These past three weeks, I have been settling into my new home while learning to become a Vermonter. Last summer, amidst the whirlwind of moving and jumping into a new job, I most certainly had an unsettled feeling. We then moved again to our more permanent home, which marked a solid step towards being more established. With this latest move, there were boxes to un-pack, change of address forms to fill out, and utilities to change over to my name. It was not until these last few weeks, that my sense of unsettlement seemed to be coming to an end. I think one of the first moments of finally feeling some stability came when I found the time to fill up my propane tank for the grill. It was, by God’s grace, at the U-Haul just a ½ mile from where I lived. The man who filled up my tank was most gracious and helpful. I was then able to spend important time cooking and eating with my family in the place we now call home.
The very beginning of my time away was wonderful. I would not, however, characterize it as a settling experience. I traveled with my son to Israel/Palestine. Together we saw and experienced many things. We went to the Sea of Galilee. We saw Nazareth where Jesus grew up. We went to the conflicted town of Hebron where one can find the tomb of Abraham and Sarah. We lit candles for loved ones at the Church of the Holy Sepulcher where purportedly The Resurrection took place. We prayed at the Western Wall. I experienced the grandeur of the Dome of the Rock. I saw Shepherds Field in Bethlehem complete with a real shepherd with his sheep. Actually seeing these places put some of the romance and wonder back in my faith while affording me wonderful opportunities to talk with my son about justice and the meaning of life.
Throughout our travels, however, Alex and I were constantly made aware of the unsettled experiences of many we met. My itinerant days spent going from one hotel room to the next paled in comparison to so many others who live continually on edge. Historically, this region of the world is marked by stories of exile, return and exile once again for people of many cultures, faiths and nationalities. This is also land which was traversed many years ago by a certain itinerant Jewish preacher who said “foxes have holes and the birds of the air have nests but the son of man has nowhere to lay his head.” For Israelis that feeling of instability was partly relieved by being afforded a homeland in the wake of the Holocaust.
What sometimes gets lost in this quest for a homeland, however, are the stories of Palestinians who experience displacement in disturbing ways. In Eastern Jerusalem, exorbitant amounts of money, often from American donors, are offered to Palestinians for their property making it possible for Israelis to gain greater possession of the city. Other times homes are taken by force with no compensation. In the old city in Hebron, many Palestinians have lost their property to Israeli settlers. Those who have managed to keep their property must leave their doors open so settlers can walk through their home at will. The prospect of a two state solution becomes dimmer by the day as more settlements are built. As Israelis assume more land it is evident that less and less land usable land can be claimed by Palestinians—thereby weakening the Palestinians bargaining position in any talks. This said, I am encouraged by the announcement this week of renewed peace talks between Israel and Palestine. As those talks move forward, however, settlement activity will be a huge issue that must be addressed.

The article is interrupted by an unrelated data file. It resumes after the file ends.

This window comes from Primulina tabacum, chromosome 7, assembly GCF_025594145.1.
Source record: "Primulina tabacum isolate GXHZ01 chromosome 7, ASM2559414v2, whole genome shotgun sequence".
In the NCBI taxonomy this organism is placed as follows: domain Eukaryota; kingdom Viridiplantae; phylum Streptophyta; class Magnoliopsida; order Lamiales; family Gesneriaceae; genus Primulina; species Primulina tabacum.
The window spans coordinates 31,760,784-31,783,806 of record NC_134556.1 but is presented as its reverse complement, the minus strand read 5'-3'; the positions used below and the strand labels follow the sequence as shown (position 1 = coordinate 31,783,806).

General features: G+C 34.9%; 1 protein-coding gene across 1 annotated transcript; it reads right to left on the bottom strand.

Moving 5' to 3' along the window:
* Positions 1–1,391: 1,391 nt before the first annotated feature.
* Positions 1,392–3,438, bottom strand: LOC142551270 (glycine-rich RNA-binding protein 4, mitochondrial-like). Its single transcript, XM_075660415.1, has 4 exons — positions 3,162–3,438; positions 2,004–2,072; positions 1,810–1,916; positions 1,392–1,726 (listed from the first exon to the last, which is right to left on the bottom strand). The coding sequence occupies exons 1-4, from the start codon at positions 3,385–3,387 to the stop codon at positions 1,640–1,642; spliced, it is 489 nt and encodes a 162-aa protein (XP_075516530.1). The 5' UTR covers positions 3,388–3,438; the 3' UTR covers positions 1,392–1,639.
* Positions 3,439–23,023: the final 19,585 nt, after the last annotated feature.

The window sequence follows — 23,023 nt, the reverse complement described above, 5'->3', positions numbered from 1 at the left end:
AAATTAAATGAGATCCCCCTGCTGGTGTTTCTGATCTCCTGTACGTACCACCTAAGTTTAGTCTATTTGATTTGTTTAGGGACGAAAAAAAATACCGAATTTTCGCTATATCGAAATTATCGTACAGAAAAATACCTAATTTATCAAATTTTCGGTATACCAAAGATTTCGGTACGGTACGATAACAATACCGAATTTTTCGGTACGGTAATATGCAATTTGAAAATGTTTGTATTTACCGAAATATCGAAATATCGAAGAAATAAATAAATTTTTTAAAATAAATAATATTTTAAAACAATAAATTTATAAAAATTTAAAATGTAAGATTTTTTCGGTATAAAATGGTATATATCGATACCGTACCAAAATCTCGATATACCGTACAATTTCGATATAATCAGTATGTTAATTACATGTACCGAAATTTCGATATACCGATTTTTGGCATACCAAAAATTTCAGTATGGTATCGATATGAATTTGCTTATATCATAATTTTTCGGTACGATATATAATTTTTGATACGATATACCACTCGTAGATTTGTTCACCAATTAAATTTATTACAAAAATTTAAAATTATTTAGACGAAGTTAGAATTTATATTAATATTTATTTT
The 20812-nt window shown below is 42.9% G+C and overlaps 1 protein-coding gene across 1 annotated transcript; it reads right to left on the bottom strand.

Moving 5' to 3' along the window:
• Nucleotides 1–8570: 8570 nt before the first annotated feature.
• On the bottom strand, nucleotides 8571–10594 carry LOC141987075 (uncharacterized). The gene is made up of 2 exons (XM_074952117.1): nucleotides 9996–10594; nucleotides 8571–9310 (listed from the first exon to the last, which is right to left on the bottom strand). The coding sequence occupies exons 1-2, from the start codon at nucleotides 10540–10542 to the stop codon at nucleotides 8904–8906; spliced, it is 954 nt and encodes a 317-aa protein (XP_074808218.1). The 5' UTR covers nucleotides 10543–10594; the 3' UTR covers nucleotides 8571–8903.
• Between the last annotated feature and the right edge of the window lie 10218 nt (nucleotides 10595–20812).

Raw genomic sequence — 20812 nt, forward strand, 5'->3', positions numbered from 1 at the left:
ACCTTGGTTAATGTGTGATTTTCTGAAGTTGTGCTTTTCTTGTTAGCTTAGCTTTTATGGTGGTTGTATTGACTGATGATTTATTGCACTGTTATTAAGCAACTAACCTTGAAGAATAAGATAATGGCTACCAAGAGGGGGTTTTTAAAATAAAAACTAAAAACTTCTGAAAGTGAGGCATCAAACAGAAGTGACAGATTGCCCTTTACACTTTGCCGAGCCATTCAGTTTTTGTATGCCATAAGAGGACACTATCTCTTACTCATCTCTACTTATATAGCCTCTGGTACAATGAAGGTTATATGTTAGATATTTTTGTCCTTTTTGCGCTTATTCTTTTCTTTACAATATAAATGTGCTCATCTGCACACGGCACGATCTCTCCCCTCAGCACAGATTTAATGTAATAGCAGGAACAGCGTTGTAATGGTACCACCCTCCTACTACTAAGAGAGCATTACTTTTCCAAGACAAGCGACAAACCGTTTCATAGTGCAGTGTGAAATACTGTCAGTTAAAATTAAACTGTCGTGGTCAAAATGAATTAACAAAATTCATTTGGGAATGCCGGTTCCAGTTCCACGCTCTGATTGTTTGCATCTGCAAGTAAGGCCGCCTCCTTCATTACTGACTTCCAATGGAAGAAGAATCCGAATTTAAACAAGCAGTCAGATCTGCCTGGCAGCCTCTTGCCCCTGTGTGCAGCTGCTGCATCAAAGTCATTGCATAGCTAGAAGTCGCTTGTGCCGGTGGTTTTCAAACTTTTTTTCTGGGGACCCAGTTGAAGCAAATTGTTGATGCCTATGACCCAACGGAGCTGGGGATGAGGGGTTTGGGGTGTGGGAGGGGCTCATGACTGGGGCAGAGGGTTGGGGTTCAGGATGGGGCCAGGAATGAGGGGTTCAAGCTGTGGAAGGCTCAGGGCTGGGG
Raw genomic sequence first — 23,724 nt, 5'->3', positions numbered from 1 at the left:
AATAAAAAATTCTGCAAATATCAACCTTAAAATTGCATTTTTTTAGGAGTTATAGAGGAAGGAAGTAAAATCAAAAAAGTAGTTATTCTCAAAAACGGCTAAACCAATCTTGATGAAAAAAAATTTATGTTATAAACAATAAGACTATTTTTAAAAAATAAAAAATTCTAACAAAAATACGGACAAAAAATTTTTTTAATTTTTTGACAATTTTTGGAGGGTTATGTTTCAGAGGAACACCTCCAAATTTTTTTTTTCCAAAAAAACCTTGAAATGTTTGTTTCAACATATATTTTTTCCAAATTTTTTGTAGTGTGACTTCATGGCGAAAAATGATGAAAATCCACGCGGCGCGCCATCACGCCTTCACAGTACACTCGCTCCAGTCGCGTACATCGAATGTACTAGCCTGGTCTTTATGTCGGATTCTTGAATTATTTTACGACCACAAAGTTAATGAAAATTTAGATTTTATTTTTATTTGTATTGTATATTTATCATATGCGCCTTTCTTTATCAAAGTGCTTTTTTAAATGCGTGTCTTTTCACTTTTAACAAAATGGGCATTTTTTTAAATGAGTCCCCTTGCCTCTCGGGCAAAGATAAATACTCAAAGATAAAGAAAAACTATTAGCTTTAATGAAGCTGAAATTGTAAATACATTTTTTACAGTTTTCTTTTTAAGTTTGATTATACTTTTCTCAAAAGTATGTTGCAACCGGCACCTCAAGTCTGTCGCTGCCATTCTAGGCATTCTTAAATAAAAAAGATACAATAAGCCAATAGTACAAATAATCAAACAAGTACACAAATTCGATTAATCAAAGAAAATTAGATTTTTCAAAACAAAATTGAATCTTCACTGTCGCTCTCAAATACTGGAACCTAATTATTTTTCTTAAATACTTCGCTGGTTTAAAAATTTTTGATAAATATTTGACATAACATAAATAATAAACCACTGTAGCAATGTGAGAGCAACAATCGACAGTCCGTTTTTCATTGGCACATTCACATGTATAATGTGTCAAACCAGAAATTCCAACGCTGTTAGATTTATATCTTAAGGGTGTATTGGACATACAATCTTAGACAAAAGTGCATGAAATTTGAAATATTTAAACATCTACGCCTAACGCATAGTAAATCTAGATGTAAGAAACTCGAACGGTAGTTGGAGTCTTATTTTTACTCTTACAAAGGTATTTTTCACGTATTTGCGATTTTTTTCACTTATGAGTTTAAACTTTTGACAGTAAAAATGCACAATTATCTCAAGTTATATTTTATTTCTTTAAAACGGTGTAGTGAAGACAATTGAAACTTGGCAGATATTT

As I give thanks for my opportunity to settle down, I feel unsettled knowing that in our world many people live a precarious existence and long for their own sense of home. They want to feel settled but cannot. Many people in our own country also live on the edge as they must move from place to place because of a family situation, lack of resources, or their legal status. As we live into the promise of an improved economy, I am ever aware that there are many, including our very closest neighbors, who do not share in the economic upturn and are in precarious situations. I find myself wrestling with how I may respond as a disciple of Christ and how we best respond as a faith community to these needs and injustices in our unsettled world.
May we give thanks for our blessings but, at the same time, cultivate in our souls a holy impatience with injustice. May we work to make it possible for others to settle down and find a home.
May the Peace of Christ be with you.